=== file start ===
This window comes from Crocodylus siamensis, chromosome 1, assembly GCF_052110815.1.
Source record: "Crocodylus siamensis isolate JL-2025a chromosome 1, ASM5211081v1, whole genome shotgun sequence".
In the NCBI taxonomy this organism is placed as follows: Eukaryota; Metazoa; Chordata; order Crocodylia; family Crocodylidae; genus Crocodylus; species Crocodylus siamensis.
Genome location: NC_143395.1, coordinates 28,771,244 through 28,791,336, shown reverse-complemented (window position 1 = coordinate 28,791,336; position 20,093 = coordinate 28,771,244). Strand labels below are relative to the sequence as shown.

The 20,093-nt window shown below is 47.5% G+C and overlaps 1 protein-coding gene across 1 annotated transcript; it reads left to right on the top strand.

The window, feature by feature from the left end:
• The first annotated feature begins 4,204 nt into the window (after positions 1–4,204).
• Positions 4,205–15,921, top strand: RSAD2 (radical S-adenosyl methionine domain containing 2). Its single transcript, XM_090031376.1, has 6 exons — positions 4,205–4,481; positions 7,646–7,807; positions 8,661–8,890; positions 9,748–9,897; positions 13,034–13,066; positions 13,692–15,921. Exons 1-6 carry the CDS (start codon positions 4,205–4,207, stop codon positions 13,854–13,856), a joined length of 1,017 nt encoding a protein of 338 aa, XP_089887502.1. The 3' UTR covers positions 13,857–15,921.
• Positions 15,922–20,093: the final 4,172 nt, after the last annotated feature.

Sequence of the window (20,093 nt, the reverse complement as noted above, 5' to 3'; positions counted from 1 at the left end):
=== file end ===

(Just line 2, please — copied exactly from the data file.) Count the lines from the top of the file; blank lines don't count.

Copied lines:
Source record: "Crocodylus siamensis isolate JL-2025a chromosome 1, ASM5211081v1, whole genome shotgun sequence".